More from Scott Horton:
Conversation — March 30, 2016, 3:44 pm
Joseph Hickman discusses his new book, The Burn Pits, which tells the story of thousands of U.S. soldiers who, after returning from Iraq and Afghanistan, have developed rare cancers and respiratory diseases.
In Havana, the past year has been marked by a parade of bold-faced names from the north — John Kerry reopening the United States Embassy; Andrew Cuomo bringing a delegation of American business leaders; celebrities ranging from Joe Torre, traveling on behalf of Major League Baseball to oversee an exhibition game between the Tampa Bay Rays and the Cuban national team, to Jimmy Buffett, said to be considering opening one of his Margaritaville restaurants there. All this culminated with a three-day trip in March by Barack Obama, the first American president to visit Cuba since Calvin Coolidge in 1928. But to those who know the city well, perhaps nothing said as much about the transformation of political relations between the United States and Cuba that began in December 2014 as a concert in the Tribuna Antiimperialista.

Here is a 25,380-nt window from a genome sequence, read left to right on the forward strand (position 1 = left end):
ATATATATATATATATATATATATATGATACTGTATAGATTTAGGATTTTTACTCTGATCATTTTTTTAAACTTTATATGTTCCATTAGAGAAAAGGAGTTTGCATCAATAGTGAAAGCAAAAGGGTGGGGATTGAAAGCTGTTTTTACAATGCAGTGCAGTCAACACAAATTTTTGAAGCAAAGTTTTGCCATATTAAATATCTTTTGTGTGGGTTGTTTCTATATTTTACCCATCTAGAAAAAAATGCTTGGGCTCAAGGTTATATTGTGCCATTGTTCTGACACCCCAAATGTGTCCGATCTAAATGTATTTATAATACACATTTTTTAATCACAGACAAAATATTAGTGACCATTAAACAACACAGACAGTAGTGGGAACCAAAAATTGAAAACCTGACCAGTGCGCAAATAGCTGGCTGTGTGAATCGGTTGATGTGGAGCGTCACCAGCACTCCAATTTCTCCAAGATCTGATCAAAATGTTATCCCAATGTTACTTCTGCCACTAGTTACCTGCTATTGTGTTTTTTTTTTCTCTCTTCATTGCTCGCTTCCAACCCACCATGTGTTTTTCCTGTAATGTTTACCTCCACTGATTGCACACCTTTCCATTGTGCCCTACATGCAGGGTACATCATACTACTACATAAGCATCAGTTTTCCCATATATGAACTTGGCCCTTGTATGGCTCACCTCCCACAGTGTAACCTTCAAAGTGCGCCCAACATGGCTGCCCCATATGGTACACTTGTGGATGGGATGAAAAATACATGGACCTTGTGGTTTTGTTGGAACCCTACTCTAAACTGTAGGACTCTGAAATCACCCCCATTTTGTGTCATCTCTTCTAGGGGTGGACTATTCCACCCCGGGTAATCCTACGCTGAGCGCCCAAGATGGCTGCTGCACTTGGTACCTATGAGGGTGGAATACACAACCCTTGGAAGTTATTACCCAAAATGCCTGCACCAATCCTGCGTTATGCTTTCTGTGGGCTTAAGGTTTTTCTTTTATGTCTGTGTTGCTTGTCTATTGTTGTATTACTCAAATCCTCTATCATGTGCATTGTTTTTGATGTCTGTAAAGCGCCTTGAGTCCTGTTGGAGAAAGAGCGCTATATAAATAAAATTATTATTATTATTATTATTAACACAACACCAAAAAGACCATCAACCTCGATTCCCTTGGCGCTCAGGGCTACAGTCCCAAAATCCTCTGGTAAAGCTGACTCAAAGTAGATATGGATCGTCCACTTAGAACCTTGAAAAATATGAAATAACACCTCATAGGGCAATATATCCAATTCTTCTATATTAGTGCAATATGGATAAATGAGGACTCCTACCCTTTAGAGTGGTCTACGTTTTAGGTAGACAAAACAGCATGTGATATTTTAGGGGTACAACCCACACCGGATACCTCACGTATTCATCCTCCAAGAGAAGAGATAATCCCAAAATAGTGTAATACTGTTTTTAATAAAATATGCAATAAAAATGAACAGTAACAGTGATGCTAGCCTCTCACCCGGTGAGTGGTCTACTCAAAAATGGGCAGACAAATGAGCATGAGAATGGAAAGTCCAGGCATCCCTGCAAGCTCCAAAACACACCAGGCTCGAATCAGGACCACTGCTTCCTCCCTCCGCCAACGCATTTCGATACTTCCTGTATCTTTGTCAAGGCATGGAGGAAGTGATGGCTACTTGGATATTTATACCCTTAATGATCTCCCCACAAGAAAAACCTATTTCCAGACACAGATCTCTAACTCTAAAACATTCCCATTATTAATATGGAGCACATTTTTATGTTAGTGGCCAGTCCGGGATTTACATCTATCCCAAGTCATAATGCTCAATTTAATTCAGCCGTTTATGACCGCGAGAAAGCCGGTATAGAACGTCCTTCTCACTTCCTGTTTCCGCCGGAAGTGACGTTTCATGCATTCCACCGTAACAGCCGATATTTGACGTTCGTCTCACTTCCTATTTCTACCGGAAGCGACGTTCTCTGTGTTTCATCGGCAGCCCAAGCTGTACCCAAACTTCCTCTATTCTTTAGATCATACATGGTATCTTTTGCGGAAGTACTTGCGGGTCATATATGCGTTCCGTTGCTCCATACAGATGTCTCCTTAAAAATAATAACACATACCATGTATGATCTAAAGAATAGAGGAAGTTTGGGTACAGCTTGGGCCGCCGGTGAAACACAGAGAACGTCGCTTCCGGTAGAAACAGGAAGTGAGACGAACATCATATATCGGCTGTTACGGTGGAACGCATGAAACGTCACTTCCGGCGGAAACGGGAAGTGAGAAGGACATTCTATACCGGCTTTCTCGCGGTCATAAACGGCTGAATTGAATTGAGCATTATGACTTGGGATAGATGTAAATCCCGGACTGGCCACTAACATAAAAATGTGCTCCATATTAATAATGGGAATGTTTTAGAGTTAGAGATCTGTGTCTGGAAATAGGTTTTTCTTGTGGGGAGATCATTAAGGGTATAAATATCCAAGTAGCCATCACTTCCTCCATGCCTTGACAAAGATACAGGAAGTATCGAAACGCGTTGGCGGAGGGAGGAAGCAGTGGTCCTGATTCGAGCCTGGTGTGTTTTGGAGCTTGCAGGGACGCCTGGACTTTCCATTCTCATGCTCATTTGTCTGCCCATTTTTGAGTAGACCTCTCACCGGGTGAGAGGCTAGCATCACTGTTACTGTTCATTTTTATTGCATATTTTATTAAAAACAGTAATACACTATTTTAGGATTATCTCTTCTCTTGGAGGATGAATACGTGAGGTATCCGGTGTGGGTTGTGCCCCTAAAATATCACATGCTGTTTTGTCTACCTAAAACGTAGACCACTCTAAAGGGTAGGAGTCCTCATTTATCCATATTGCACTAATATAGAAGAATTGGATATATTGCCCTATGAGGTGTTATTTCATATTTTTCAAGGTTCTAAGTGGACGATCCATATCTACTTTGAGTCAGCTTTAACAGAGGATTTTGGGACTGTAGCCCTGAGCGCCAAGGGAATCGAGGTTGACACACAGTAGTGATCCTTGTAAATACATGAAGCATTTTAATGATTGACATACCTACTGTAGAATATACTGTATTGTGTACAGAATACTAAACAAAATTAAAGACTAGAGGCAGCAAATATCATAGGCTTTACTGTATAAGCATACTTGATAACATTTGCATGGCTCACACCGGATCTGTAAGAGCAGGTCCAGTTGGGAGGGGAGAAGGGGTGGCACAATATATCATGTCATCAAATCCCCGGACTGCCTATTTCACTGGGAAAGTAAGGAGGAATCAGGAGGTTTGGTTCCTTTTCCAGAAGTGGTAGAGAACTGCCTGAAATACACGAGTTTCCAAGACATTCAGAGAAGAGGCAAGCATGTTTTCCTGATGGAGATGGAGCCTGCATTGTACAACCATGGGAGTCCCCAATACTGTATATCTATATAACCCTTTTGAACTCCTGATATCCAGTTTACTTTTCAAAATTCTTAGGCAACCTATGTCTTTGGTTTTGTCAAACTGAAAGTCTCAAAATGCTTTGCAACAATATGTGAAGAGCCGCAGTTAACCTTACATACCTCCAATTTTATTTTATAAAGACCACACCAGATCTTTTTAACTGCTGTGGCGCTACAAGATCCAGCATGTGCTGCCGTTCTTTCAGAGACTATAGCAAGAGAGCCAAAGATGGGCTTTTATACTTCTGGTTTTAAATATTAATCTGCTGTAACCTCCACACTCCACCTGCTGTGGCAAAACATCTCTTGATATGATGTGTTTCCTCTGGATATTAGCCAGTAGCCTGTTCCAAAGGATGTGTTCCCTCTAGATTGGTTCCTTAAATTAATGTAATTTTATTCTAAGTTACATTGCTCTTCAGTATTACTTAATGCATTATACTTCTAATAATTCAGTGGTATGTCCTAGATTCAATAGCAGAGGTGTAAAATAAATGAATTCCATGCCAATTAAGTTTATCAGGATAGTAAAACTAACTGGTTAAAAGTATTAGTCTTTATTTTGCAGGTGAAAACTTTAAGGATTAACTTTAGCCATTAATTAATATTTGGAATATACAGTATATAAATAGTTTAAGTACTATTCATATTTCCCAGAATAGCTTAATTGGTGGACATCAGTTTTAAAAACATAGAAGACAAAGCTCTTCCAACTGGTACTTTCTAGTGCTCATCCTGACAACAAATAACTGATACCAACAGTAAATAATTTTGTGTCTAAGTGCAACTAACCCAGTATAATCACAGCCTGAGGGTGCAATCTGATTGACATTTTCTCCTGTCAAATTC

Estimated portion of registered voters in Zimbabwe who are dead:
Honeybees can recognize individual human faces.
Pope Francis announced that nuns could use social media, and a priest flew a hot-air balloon around the world.